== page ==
Recently I talked to you about quitting the gym and riding a bike to work. You will get just as much, if not more, exercise and you will save money while doing so. Since then I ran across this article that outlines how working out regularly can help lead to getting a raise at work. The article is in response to a study that was published in the Journal of Labor Research last year. And it actually portrays an important aspect of our psychology.
The basic premise of the study claims that the average wages for those who work out regularly (3 or more hours per week) are 9% greater than those who do not. In order to determine if working out is the cause of a better employee, or if being a better employee causes you to work out, the author looked at people with similar backgrounds, educations, and whether or not they played sports in high school. By grouping them into categories, in each category there were those who regularly engaged in fitness and those who did not, the author was able to determine that working out does indeed lead to higher incomes. Of course more research needs to be done on the subject to thoroughly test the idea, but it does make sense.
There are two factors that come into play. There is an internal and external force that physical fitness brings about.
When you put strain on your body, you are not just exercising your muscles, but your entire being, including your mind. The stress that you engage in helps to increase brain activity leading to increased cognitive awareness. Being in shape also leads to higher energy levels, and thus less “slacking off” during the afternoon hours when fatigue starts to set in for many people. More energy plus being able to think more clearly means more productivity from the employee.
While less scientific, the external force is determined by your looks. Those who are in good shape are more appealing to look at. And people want to surround themselves with good looking people. This is hard to quantify, but marketers know it. Take a look at advertisements, commercials, and even television shows and movies. Almost everyone is “good looking.” Being attractive means you earn more.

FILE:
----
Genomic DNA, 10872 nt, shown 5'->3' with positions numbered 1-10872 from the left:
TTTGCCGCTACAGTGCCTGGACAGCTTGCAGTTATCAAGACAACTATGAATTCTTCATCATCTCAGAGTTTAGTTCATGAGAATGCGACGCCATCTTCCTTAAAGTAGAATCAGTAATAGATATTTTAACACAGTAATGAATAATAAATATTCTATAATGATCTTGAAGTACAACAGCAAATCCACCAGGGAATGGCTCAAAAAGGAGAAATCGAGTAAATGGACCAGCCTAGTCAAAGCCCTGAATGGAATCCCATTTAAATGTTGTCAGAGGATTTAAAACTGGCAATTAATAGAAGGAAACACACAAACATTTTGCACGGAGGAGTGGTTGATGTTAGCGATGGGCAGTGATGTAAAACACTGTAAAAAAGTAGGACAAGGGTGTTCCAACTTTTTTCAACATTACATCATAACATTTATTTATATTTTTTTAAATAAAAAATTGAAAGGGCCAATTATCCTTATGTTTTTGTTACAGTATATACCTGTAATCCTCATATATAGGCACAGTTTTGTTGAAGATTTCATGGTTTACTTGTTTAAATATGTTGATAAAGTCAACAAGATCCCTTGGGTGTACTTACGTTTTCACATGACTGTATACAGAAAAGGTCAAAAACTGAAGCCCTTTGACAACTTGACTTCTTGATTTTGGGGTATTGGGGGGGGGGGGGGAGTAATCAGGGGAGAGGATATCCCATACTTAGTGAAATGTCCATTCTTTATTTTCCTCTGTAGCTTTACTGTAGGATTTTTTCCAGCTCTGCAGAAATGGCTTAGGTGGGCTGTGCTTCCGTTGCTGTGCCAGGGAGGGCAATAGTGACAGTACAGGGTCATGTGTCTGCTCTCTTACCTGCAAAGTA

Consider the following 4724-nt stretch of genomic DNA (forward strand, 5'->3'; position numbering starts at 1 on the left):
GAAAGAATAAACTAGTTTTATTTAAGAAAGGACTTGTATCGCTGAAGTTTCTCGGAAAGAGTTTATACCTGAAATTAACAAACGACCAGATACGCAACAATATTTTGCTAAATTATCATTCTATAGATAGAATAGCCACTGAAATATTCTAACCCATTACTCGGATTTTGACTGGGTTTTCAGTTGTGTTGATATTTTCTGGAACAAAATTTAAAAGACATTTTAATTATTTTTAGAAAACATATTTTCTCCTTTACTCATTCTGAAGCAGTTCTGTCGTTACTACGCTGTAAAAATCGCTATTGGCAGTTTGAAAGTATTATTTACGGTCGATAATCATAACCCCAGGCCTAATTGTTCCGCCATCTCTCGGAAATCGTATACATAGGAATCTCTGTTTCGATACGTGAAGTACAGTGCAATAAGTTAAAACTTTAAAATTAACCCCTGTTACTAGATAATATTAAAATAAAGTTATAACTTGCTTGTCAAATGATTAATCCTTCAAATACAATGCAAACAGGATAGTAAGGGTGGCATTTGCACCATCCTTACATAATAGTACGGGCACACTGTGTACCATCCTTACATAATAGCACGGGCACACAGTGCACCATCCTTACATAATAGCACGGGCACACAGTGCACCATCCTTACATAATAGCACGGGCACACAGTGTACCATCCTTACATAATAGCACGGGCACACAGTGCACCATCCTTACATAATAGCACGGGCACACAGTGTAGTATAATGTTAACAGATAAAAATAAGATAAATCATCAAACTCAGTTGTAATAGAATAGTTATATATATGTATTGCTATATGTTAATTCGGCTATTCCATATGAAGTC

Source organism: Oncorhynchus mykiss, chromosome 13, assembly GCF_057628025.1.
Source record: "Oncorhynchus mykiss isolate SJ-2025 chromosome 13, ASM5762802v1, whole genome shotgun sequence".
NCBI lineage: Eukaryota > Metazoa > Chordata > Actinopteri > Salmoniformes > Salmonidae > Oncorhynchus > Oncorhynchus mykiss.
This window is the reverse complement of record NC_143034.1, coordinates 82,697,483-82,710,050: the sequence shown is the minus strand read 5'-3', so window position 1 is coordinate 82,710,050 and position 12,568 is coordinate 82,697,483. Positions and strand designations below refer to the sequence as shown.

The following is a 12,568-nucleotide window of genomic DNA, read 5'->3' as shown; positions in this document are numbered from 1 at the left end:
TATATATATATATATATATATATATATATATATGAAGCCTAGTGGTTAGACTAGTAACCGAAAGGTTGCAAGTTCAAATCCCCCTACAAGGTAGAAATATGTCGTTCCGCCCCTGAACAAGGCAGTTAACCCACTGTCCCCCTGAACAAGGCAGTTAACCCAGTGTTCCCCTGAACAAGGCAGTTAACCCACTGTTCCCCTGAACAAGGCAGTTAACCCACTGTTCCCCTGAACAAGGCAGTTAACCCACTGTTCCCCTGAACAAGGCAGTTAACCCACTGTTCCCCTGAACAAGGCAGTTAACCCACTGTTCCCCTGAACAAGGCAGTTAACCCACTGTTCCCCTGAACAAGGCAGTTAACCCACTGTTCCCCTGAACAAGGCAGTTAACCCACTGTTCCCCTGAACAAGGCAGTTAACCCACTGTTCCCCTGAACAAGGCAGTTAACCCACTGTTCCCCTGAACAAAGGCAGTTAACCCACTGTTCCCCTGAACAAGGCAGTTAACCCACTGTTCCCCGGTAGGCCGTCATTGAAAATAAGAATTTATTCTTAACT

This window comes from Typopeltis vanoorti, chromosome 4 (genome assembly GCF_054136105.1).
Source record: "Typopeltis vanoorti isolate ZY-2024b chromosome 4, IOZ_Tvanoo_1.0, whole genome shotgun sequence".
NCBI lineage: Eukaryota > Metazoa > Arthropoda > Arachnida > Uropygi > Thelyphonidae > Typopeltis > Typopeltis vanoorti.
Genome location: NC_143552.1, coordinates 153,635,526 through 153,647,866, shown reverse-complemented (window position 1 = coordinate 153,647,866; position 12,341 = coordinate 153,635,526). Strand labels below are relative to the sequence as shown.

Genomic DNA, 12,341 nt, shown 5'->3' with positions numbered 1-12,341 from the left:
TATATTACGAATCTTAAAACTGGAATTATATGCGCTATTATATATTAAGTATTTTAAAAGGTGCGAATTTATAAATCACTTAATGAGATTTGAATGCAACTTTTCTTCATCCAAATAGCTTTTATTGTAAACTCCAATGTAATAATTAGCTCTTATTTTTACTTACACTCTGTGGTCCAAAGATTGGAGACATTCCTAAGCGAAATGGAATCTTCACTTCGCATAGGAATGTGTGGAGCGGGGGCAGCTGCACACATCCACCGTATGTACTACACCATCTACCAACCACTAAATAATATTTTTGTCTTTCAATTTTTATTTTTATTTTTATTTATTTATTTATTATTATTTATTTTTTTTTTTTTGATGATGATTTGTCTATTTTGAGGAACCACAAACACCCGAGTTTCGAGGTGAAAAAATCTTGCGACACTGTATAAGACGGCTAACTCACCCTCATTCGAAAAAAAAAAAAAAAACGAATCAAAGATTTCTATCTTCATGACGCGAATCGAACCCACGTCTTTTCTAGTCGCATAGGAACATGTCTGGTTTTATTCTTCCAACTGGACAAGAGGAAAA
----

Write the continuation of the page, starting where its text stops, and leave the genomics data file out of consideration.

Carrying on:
Going to the gym is the way most people get their exercise because quite frankly we are lazy creatures. The majority of us will not work out unless we have an external pressure (such as the nagging thought that we have paid money for this gym membership so we better make use of it). Many people hate spending the money, but they want to keep working out. And according to the study it is worthwhile. The average salary is right around $50,000 per year. If by working out you can increase that 9% (or $4,500) you pay for your gym membership many times over.
If you want to get your exercise outside of the gym, that is great. If it takes a gym to keep you motivated, you are still exercising. In the end you will be healthier, experience lower healthcare costs, and be able to stay active later in life than those who choose not to exercise now. If you are still struggling to get motivated, keep in mind that it only takes half an hour per day, 6 days per week. In other words you could ride a stationary bike while watching the evening news to get healthy and get that boost in both health and income. Even if you do not get that raise, you will feel better and live longer.
What are your thoughts on the correlation between salary and fitness?
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